The comic book itself was originally a form of merchandising comic strips. Early magazine-style comic books, such as Proctor & Gamble's premium Funnies on Parade in 1933 and Famous Funnies in 1934, reprinted comic strips. Gulf Comics Weekly, a tabloid-sized oil company premium had begun publishing original comics in 1933 and the rest of the industry eventually followed (Beerbohm and Olson, 1999: 229). There are thousands of free promotional comic books. Giveaway comics are usually created to educate about or promote a company or cause. Examples include Marvel and the American Cancer Society's Spider-Man, Storm and Powerman (1996); Disney and Exxon's Mickey and Goofy Explore the Universe of Energy (1985) and Field Enterprises and the Union Fork and Hoe Company's Miss Peach Tells You How to Grow Flowers, Vegetables and Weeds (1969).
Comic book licensing has occurred at least since the creation of the first superhero, Superman. All of the major companies like DC, Marvel, Fawcett, Archie, Malibu and many minor ones like Cartoon Books, the publisher of Bone, have merchandising and licensing. Some companies, like Dell were the merchandising, as they produced comics mostly based on characters and stories licensed from other media. A modern counterpart exists in Dark Horse Comics which publishes an extensive Star Wars line among other licensed properties. Gladstone Publishing, which, like Dell, relied totally on producing comics based on licensing, shut down in 1998. Gladstone's owner, Bruce Hamilton, described the occasional difficulty of using licensed characters, "[Disney] keep[s] coming up with licenses that have tougher and tougher and more unreasonable demands in their boiler-plate language to the point where I have decided I am just not willing to negotiate any new licenses with them" (Spurgeon, 1998: 8). Hamilton's experience with Disney may reflect both the current financial value and also the changing legal definitions of intellectual property, but it is the reader of comics that has lost the pleasure of these classics11. Games such as Dungeons and Dragons and toys like the Micronauts have also become successful comic book series.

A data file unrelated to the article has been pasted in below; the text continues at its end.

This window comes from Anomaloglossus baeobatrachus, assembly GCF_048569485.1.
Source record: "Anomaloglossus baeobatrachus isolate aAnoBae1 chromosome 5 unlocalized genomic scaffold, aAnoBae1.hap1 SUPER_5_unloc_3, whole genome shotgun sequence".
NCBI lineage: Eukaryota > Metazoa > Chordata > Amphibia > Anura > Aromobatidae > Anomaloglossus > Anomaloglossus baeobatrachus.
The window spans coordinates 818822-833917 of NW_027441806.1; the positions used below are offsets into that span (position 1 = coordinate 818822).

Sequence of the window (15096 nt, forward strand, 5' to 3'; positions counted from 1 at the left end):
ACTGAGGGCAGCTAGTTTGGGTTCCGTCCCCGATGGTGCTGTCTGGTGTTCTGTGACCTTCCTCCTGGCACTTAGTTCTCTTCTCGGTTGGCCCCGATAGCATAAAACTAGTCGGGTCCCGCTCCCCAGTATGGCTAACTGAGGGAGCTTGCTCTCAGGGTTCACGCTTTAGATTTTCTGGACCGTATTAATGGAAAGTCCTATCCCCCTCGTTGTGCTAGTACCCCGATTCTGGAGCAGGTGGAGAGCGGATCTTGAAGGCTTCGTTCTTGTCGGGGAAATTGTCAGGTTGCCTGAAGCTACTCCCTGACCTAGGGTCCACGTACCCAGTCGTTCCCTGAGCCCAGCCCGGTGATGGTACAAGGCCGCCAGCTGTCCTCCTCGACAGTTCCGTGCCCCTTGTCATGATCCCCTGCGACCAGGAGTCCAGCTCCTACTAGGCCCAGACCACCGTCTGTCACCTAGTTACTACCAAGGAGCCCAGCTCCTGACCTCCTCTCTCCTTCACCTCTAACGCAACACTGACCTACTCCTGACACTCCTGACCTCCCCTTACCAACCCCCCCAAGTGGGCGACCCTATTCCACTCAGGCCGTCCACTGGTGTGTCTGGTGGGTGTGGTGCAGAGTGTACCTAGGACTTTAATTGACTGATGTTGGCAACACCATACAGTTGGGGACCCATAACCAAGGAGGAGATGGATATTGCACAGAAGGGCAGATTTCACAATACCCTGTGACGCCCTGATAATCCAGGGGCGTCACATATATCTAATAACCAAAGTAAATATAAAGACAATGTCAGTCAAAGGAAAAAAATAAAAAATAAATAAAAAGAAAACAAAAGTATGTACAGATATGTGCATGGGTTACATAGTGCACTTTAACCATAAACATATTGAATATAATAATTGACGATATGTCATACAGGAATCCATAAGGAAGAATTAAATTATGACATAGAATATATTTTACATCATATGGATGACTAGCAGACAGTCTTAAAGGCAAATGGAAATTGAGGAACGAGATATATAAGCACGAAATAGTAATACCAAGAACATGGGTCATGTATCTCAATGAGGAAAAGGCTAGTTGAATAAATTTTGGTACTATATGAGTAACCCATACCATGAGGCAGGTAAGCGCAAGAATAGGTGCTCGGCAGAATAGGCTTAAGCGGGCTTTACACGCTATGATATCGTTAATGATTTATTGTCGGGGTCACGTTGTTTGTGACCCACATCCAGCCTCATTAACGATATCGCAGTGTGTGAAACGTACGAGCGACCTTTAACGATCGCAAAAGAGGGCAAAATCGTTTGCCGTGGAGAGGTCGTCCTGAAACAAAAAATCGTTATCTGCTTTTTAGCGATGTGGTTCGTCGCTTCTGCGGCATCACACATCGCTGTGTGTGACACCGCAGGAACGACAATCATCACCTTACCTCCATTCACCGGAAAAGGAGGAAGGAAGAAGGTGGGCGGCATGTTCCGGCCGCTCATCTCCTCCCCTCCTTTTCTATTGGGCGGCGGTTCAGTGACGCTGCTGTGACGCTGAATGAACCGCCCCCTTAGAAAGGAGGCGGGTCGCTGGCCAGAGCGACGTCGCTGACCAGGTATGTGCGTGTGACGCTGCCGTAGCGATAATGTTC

Of the major comic book companies, DC Comics has been among the most successful in selling their characters. DC has been licensed so successfully that its characters are household words, rivaled only by Disney and a few other major properties such as Tarzan.
Figure 5 Batman's world-wide popularity during the television show is demonstrated by this US Army Intelligence copy of a bootleg image on a Vietnamese nasal decongestant. Courtesy of the National Museum of Health and Medicine, Washington, D,C. (Vietnam War Collection).
The 1966 Batman television show (Figure 5) demonstrated how successful marketing could be in the increasingly prosperous and consumer-oriented America. About the same time, Marvel Comics began merchandising its characters after the successes of Spider-Man, the Fantastic Four and the Hulk. Steve Ditko, the co-creator of Spider-Man, reportedly left the company when he did not receive a share of the licensing (Beerbohm, 1999). Like most companies, Marvel pursued licensing and had a wide variety of products and tie-ins with its characters including television shows, Slurpee cups, Pez dispensers, toys, and other products. In the 1990s, Marvel, after becoming a publicly-held company traded on the New York Stock Market, began aggressively seeking commercialization of its characters, and expanded its domain by purchasing sticker and trading cards companies. Its core business of comic books also grew because of "speculators" buying multiple copies of comics for long-term investments. When all three of these collectibles became less popular, Marvel was left in poor financial condition ("Comic Book Publisher", 1998). After declaring bankruptcy in 1996 and being taken over by its licensing partner, ToyBiz, in 1998, the reorganized company reported, "This [year's first quarter] increase [in sales over 1998's first quarter] was largely attributable to the inclusion of approximately $15.3 million in sales from the Licensing division and approximately $10.4 million in sales from the Publishing division, which were acquired as part of the Company's acquisition of Marvel Entertainment Group in October, 1998" (Marvel Enterprises, 1999). In other words, the licensing, on a strict accounting level, was more profitable than publishing the comic books, but both parts of the business, which is still based on comic characters, had multi-million dollar sales.
At times, the characters themselves become merchandise. The survival of comic strips far beyond the life of their creator is too well known to discuss here, although a quote from the Ripley's... Believe It or Not! website is instructive: "Almost 50 years after [Ripley's] death, the Ripley's Believe It or Not! cartoon is still wildly popular; printed daily in 147 papers worldwide, in 38 countries and in 10 different languages" (Ripley's, 1999). A similar, although less frequent, occurrence happens with comic books when a successful company purchases the creations of an unsuccessful rival. DC Comics has been especially active in purchasing characters, including Blackhawk from Quality and Captain Marvel from Fawcett, both of which were "seamlessly" integrated into what is currently known as the DC Universe. For a short time in the 1990s, DC licensed and published Archie Comics' superheroes from the 1960s under their Impact! imprint. This trend towards the commodification of characters in comic books can also work in favor of some creators who, since the 1980s, have been able to own their characters12. Many characters have now been published by multiple companies who essentially licensed the character from the creator. Teenage Mutant Ninja Turtles, perhaps the ultimate self-published merchandising success story13, has recently been published by Archie and Image companies.